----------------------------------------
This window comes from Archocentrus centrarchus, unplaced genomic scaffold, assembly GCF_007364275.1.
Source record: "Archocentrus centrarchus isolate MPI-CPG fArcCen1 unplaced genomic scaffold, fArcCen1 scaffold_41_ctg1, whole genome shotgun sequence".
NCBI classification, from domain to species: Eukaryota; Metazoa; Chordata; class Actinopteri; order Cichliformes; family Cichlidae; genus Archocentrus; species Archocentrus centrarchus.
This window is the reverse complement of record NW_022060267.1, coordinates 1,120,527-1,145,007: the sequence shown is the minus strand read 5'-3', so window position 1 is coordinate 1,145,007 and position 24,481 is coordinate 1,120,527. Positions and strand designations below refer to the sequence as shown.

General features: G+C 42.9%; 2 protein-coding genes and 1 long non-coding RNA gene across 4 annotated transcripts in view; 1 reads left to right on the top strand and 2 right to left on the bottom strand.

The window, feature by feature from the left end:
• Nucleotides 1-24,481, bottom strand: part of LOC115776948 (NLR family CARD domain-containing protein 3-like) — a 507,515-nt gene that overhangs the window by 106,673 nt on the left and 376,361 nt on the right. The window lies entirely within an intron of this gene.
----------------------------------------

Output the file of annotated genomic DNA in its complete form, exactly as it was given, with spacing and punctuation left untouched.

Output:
This window comes from Archocentrus centrarchus, unplaced genomic scaffold, assembly GCF_007364275.1.
Source record: "Archocentrus centrarchus isolate MPI-CPG fArcCen1 unplaced genomic scaffold, fArcCen1 scaffold_41_ctg1, whole genome shotgun sequence".
NCBI classification, from domain to species: Eukaryota; Metazoa; Chordata; class Actinopteri; order Cichliformes; family Cichlidae; genus Archocentrus; species Archocentrus centrarchus.
This window is the reverse complement of record NW_022060267.1, coordinates 1,120,527-1,145,007: the sequence shown is the minus strand read 5'-3', so window position 1 is coordinate 1,145,007 and position 24,481 is coordinate 1,120,527. Positions and strand designations below refer to the sequence as shown.

General features: G+C 42.9%; 2 protein-coding genes and 1 long non-coding RNA gene across 4 annotated transcripts in view; 1 reads left to right on the top strand and 2 right to left on the bottom strand.

The window, feature by feature from the left end:
• Nucleotides 1-24,481, bottom strand: part of LOC115776948 (NLR family CARD domain-containing protein 3-like) — a 507,515-nt gene that overhangs the window by 106,673 nt on the left and 376,361 nt on the right. The window lies entirely within an intron of this gene.